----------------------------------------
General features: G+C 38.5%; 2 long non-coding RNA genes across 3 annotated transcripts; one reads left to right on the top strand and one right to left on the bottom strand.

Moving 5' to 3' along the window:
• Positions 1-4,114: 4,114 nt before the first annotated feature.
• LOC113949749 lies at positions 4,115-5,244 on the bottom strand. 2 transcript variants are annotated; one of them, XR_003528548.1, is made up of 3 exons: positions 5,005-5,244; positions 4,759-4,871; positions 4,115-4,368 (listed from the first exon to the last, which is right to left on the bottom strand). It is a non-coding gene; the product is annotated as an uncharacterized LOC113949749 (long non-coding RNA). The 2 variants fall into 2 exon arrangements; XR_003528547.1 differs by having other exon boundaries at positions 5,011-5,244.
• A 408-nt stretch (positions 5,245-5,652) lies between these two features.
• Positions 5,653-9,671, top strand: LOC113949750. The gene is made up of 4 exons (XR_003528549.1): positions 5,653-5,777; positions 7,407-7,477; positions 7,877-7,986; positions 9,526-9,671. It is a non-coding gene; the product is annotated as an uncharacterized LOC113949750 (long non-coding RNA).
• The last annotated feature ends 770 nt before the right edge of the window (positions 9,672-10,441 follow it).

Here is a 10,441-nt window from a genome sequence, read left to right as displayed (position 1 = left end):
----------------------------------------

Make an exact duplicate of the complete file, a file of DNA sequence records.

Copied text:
General features: G+C 38.5%; 2 long non-coding RNA genes across 3 annotated transcripts; one reads left to right on the top strand and one right to left on the bottom strand.

Moving 5' to 3' along the window:
• Positions 1-4,114: 4,114 nt before the first annotated feature.
• LOC113949749 lies at positions 4,115-5,244 on the bottom strand. 2 transcript variants are annotated; one of them, XR_003528548.1, is made up of 3 exons: positions 5,005-5,244; positions 4,759-4,871; positions 4,115-4,368 (listed from the first exon to the last, which is right to left on the bottom strand). It is a non-coding gene; the product is annotated as an uncharacterized LOC113949749 (long non-coding RNA). The 2 variants fall into 2 exon arrangements; XR_003528547.1 differs by having other exon boundaries at positions 5,011-5,244.
• A 408-nt stretch (positions 5,245-5,652) lies between these two features.
• Positions 5,653-9,671, top strand: LOC113949750. The gene is made up of 4 exons (XR_003528549.1): positions 5,653-5,777; positions 7,407-7,477; positions 7,877-7,986; positions 9,526-9,671. It is a non-coding gene; the product is annotated as an uncharacterized LOC113949750 (long non-coding RNA).
• The last annotated feature ends 770 nt before the right edge of the window (positions 9,672-10,441 follow it).

Here is a 10,441-nt window from a genome sequence, read left to right as displayed (position 1 = left end):